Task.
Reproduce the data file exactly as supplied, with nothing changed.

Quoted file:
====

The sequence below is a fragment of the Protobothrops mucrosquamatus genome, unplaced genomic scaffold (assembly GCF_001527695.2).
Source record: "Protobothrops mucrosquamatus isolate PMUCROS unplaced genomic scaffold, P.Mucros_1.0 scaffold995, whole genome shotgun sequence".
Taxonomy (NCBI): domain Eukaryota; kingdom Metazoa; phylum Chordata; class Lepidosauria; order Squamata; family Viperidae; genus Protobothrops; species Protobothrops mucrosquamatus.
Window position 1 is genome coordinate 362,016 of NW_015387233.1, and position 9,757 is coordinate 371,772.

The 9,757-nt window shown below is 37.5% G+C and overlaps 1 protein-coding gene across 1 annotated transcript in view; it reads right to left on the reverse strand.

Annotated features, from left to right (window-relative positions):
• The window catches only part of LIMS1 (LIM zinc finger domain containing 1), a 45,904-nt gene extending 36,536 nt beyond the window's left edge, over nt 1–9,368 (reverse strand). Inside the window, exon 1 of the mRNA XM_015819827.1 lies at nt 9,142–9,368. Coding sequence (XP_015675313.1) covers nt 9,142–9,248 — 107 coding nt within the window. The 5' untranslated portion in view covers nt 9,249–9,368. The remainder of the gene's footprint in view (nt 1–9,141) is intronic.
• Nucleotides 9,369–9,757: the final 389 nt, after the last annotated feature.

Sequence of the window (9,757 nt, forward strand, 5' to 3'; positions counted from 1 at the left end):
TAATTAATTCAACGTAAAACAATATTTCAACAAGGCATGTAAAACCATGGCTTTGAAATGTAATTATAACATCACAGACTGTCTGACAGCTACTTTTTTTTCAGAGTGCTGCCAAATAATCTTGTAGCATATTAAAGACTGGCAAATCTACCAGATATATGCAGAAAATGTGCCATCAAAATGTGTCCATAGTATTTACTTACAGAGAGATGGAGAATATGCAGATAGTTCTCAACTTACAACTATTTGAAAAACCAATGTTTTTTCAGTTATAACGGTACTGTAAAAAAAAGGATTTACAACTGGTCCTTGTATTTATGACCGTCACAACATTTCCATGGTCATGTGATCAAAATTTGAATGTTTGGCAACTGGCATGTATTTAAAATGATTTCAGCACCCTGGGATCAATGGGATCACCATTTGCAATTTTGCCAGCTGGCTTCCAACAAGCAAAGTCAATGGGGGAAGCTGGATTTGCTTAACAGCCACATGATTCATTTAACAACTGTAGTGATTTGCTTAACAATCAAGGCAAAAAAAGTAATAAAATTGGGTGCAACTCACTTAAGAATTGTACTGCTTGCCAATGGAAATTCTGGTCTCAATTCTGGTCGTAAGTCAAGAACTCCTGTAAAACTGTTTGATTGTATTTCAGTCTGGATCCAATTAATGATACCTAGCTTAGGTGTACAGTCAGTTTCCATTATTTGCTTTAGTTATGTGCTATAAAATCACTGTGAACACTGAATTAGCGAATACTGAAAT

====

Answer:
The sequence below is a fragment of the Protobothrops mucrosquamatus genome, unplaced genomic scaffold (assembly GCF_001527695.2).
Source record: "Protobothrops mucrosquamatus isolate PMUCROS unplaced genomic scaffold, P.Mucros_1.0 scaffold995, whole genome shotgun sequence".
Taxonomy (NCBI): domain Eukaryota; kingdom Metazoa; phylum Chordata; class Lepidosauria; order Squamata; family Viperidae; genus Protobothrops; species Protobothrops mucrosquamatus.
Window position 1 is genome coordinate 362,016 of NW_015387233.1, and position 9,757 is coordinate 371,772.

The 9,757-nt window shown below is 37.5% G+C and overlaps 1 protein-coding gene across 1 annotated transcript in view; it reads right to left on the reverse strand.

Annotated features, from left to right (window-relative positions):
• The window catches only part of LIMS1 (LIM zinc finger domain containing 1), a 45,904-nt gene extending 36,536 nt beyond the window's left edge, over nt 1–9,368 (reverse strand). Inside the window, exon 1 of the mRNA XM_015819827.1 lies at nt 9,142–9,368. Coding sequence (XP_015675313.1) covers nt 9,142–9,248 — 107 coding nt within the window. The 5' untranslated portion in view covers nt 9,249–9,368. The remainder of the gene's footprint in view (nt 1–9,141) is intronic.
• Nucleotides 9,369–9,757: the final 389 nt, after the last annotated feature.

Sequence of the window (9,757 nt, forward strand, 5' to 3'; positions counted from 1 at the left end):
TAATTAATTCAACGTAAAACAATATTTCAACAAGGCATGTAAAACCATGGCTTTGAAATGTAATTATAACATCACAGACTGTCTGACAGCTACTTTTTTTTCAGAGTGCTGCCAAATAATCTTGTAGCATATTAAAGACTGGCAAATCTACCAGATATATGCAGAAAATGTGCCATCAAAATGTGTCCATAGTATTTACTTACAGAGAGATGGAGAATATGCAGATAGTTCTCAACTTACAACTATTTGAAAAACCAATGTTTTTTCAGTTATAACGGTACTGTAAAAAAAAGGATTTACAACTGGTCCTTGTATTTATGACCGTCACAACATTTCCATGGTCATGTGATCAAAATTTGAATGTTTGGCAACTGGCATGTATTTAAAATGATTTCAGCACCCTGGGATCAATGGGATCACCATTTGCAATTTTGCCAGCTGGCTTCCAACAAGCAAAGTCAATGGGGGAAGCTGGATTTGCTTAACAGCCACATGATTCATTTAACAACTGTAGTGATTTGCTTAACAATCAAGGCAAAAAAAGTAATAAAATTGGGTGCAACTCACTTAAGAATTGTACTGCTTGCCAATGGAAATTCTGGTCTCAATTCTGGTCGTAAGTCAAGAACTCCTGTAAAACTGTTTGATTGTATTTCAGTCTGGATCCAATTAATGATACCTAGCTTAGGTGTACAGTCAGTTTCCATTATTTGCTTTAGTTATGTGCTATAAAATCACTGTGAACACTGAATTAGCGAATACTGAAAT